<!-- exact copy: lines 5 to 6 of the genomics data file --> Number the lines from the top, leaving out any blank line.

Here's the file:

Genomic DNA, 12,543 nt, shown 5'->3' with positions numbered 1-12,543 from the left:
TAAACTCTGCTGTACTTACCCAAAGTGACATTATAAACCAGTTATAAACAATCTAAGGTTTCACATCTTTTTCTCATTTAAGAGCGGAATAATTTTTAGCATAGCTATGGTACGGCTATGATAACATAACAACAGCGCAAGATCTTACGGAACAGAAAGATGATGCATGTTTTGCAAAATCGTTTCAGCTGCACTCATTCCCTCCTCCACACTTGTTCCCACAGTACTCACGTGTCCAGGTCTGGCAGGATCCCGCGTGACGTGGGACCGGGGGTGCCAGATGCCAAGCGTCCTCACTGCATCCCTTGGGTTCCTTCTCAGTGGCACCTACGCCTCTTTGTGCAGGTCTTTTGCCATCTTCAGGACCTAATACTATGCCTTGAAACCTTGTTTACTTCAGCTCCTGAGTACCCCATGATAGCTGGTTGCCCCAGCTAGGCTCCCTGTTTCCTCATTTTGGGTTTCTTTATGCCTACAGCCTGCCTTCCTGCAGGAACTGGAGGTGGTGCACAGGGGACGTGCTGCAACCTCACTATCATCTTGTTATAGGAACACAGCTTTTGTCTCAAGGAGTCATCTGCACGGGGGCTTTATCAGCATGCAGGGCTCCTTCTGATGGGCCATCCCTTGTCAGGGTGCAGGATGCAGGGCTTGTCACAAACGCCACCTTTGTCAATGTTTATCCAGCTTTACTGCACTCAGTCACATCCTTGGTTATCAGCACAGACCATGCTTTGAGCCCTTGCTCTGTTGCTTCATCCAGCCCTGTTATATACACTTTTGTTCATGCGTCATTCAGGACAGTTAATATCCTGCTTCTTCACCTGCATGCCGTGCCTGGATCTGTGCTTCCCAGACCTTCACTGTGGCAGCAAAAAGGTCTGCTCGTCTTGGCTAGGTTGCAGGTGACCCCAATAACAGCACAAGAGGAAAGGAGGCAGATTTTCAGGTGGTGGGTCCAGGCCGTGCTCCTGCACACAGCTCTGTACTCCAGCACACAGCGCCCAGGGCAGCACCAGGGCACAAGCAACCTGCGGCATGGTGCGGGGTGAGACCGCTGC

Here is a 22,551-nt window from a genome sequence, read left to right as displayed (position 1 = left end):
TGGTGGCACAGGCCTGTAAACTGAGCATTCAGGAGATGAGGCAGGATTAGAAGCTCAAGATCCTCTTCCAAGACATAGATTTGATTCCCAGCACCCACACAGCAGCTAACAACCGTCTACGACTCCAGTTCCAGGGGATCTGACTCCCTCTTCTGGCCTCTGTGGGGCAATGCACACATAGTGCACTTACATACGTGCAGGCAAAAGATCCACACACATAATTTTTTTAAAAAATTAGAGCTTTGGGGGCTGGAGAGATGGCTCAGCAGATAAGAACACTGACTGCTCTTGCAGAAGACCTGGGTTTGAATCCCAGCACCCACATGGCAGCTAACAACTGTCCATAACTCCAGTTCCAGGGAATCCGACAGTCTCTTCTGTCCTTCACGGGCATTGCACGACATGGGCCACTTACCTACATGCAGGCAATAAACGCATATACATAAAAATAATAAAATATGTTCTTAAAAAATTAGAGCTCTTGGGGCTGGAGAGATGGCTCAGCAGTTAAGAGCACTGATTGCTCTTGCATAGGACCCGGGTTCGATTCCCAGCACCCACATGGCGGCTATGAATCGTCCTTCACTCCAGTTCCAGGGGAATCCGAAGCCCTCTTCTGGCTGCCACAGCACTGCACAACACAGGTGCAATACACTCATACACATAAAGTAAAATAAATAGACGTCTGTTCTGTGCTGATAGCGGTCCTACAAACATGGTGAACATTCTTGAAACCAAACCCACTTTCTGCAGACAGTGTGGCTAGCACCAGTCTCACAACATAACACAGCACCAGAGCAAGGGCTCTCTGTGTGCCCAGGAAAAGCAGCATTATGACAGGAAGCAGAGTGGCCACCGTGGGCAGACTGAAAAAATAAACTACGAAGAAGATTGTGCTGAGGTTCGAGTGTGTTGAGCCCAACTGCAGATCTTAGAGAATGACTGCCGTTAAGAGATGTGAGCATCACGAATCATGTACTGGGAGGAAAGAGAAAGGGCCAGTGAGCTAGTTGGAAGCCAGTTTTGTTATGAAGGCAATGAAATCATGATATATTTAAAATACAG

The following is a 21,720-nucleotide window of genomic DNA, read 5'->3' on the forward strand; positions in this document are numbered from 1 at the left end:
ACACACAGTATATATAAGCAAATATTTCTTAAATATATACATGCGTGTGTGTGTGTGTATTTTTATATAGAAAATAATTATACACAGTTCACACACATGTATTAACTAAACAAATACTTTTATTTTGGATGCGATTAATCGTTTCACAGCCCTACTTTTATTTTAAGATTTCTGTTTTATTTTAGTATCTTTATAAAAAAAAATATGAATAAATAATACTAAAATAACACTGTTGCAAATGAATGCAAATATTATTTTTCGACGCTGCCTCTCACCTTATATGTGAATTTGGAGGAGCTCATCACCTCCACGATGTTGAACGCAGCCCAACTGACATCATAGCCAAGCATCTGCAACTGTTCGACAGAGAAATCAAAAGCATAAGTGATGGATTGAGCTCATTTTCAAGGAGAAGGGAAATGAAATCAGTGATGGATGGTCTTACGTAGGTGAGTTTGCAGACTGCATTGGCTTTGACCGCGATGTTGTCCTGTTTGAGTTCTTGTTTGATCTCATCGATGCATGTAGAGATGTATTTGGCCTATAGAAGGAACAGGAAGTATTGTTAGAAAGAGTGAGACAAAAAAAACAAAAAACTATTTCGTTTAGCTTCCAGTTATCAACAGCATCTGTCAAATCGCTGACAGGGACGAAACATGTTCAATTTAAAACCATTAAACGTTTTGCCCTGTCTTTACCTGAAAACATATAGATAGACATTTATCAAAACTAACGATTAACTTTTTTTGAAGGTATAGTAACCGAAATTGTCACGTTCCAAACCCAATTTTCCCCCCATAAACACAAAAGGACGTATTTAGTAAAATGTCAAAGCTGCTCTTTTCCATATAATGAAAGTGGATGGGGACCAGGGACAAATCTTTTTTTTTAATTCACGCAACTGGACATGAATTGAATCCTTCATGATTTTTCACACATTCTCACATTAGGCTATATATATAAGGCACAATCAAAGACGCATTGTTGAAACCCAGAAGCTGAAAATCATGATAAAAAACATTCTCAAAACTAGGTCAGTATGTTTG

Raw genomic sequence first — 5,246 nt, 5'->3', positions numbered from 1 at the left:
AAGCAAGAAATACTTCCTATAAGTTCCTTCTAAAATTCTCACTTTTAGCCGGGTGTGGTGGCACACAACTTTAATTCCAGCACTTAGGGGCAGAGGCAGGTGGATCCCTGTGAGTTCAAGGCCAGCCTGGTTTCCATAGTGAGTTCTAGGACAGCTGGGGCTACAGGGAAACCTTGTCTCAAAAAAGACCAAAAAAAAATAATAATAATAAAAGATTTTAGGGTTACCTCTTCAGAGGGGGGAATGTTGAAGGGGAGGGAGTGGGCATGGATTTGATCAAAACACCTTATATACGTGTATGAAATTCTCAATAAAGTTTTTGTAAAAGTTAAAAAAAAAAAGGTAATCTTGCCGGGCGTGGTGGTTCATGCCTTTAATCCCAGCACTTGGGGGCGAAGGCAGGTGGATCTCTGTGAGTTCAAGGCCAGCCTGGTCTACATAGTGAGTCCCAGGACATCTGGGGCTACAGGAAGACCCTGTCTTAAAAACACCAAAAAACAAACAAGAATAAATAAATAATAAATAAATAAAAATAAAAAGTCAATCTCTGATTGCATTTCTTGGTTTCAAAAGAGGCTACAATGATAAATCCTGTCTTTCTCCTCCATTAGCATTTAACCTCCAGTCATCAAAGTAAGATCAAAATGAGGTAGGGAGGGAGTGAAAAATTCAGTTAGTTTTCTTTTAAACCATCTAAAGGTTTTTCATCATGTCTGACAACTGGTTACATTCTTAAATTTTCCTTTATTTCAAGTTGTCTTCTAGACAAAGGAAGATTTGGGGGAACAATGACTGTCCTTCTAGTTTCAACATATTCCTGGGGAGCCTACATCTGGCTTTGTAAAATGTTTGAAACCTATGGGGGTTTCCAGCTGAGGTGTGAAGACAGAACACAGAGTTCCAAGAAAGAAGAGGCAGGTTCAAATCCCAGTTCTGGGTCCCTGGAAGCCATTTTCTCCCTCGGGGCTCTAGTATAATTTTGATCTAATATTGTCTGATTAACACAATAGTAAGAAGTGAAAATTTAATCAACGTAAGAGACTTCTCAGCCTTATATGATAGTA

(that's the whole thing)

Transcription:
The following is a 21,720-nucleotide window of genomic DNA, read 5'->3' on the forward strand; positions in this document are numbered from 1 at the left end:
ACACACAGTATATATAAGCAAATATTTCTTAAATATATACATGCGTGTGTGTGTGTGTATTTTTATATAGAAAATAATTATACACAGTTCACACACATGTATTAACTAAACAAATACTTTTATTTTGGATGCGATTAATCGTTTCACAGCCCTACTTTTATTTTAAGATTTCTGTTTTATTTTAGTATCTTTATAAAAAAAAATATGAATAAATAATACTAAAATAACACTGTTGCAAATGAATGCAAATATTATTTTTCGACGCTGCCTCTCACCTTATATGTGAATTTGGAGGAGCTCATCACCTCCACGATGTTGAACGCAGCCCAACTGACATCATAGCCAAGCATCTGCAACTGTTCGACAGAGAAATCAAAAGCATAAGTGATGGATTGAGCTCATTTTCAAGGAGAAGGGAAATGAAATCAGTGATGGATGGTCTTACGTAGGTGAGTTTGCAGACTGCATTGGCTTTGACCGCGATGTTGTCCTGTTTGAGTTCTTGTTTGATCTCATCGATGCATGTAGAGATGTATTTGGCCTATAGAAGGAACAGGAAGTATTGTTAGAAAGAGTGAGACAAAAAAAACAAAAAACTATTTCGTTTAGCTTCCAGTTATCAACAGCATCTGTCAAATCGCTGACAGGGACGAAACATGTTCAATTTAAAACCATTAAACGTTTTGCCCTGTCTTTACCTGAAAACATATAGATAGACATTTATCAAAACTAACGATTAACTTTTTTTGAAGGTATAGTAACCGAAATTGTCACGTTCCAAACCCAATTTTCCCCCCATAAACACAAAAGGACGTATTTAGTAAAATGTCAAAGCTGCTCTTTTCCATATAATGAAAGTGGATGGGGACCAGGGACAAATCTTTTTTTTTAATTCACGCAACTGGACATGAATTGAATCCTTCATGATTTTTCACACATTCTCACATTAGGCTATATATATAAGGCACAATCAAAGACGCATTGTTGAAACCCAGAAGCTGAAAATCATGATAAAAAACATTCTCAAAACTAGGTCAGTATGTTTG